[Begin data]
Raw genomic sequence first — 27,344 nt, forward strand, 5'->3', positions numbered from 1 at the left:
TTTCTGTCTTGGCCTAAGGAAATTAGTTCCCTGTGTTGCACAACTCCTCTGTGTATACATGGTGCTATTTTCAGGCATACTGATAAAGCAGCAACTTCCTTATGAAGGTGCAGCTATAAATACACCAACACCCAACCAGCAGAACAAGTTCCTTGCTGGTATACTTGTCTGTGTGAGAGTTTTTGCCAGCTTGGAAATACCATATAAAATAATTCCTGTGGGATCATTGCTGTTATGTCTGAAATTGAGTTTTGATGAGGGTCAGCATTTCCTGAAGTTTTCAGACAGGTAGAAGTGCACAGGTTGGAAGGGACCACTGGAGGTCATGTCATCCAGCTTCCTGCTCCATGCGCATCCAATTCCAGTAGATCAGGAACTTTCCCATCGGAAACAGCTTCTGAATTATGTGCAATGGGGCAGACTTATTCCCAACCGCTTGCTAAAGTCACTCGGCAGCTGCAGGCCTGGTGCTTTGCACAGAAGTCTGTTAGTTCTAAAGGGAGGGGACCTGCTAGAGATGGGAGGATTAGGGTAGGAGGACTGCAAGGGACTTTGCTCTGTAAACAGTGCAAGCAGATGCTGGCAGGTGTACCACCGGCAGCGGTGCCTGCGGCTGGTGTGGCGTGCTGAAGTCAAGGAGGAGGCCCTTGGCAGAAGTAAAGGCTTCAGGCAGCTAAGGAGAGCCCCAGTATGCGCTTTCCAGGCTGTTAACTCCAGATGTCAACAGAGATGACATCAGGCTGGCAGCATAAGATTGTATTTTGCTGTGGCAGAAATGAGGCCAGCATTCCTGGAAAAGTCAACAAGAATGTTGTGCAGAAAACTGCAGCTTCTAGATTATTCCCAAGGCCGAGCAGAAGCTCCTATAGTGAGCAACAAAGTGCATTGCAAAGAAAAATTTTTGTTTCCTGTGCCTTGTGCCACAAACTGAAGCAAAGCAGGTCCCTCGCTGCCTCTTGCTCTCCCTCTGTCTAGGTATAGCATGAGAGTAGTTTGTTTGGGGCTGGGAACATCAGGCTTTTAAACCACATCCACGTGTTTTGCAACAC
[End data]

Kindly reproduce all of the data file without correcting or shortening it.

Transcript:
Raw genomic sequence first — 27,344 nt, forward strand, 5'->3', positions numbered from 1 at the left:
TTTCTGTCTTGGCCTAAGGAAATTAGTTCCCTGTGTTGCACAACTCCTCTGTGTATACATGGTGCTATTTTCAGGCATACTGATAAAGCAGCAACTTCCTTATGAAGGTGCAGCTATAAATACACCAACACCCAACCAGCAGAACAAGTTCCTTGCTGGTATACTTGTCTGTGTGAGAGTTTTTGCCAGCTTGGAAATACCATATAAAATAATTCCTGTGGGATCATTGCTGTTATGTCTGAAATTGAGTTTTGATGAGGGTCAGCATTTCCTGAAGTTTTCAGACAGGTAGAAGTGCACAGGTTGGAAGGGACCACTGGAGGTCATGTCATCCAGCTTCCTGCTCCATGCGCATCCAATTCCAGTAGATCAGGAACTTTCCCATCGGAAACAGCTTCTGAATTATGTGCAATGGGGCAGACTTATTCCCAACCGCTTGCTAAAGTCACTCGGCAGCTGCAGGCCTGGTGCTTTGCACAGAAGTCTGTTAGTTCTAAAGGGAGGGGACCTGCTAGAGATGGGAGGATTAGGGTAGGAGGACTGCAAGGGACTTTGCTCTGTAAACAGTGCAAGCAGATGCTGGCAGGTGTACCACCGGCAGCGGTGCCTGCGGCTGGTGTGGCGTGCTGAAGTCAAGGAGGAGGCCCTTGGCAGAAGTAAAGGCTTCAGGCAGCTAAGGAGAGCCCCAGTATGCGCTTTCCAGGCTGTTAACTCCAGATGTCAACAGAGATGACATCAGGCTGGCAGCATAAGATTGTATTTTGCTGTGGCAGAAATGAGGCCAGCATTCCTGGAAAAGTCAACAAGAATGTTGTGCAGAAAACTGCAGCTTCTAGATTATTCCCAAGGCCGAGCAGAAGCTCCTATAGTGAGCAACAAAGTGCATTGCAAAGAAAAATTTTTGTTTCCTGTGCCTTGTGCCACAAACTGAAGCAAAGCAGGTCCCTCGCTGCCTCTTGCTCTCCCTCTGTCTAGGTATAGCATGAGAGTAGTTTGTTTGGGGCTGGGAACATCAGGCTTTTAAACCACATCCACGTGTTTTGCAACAC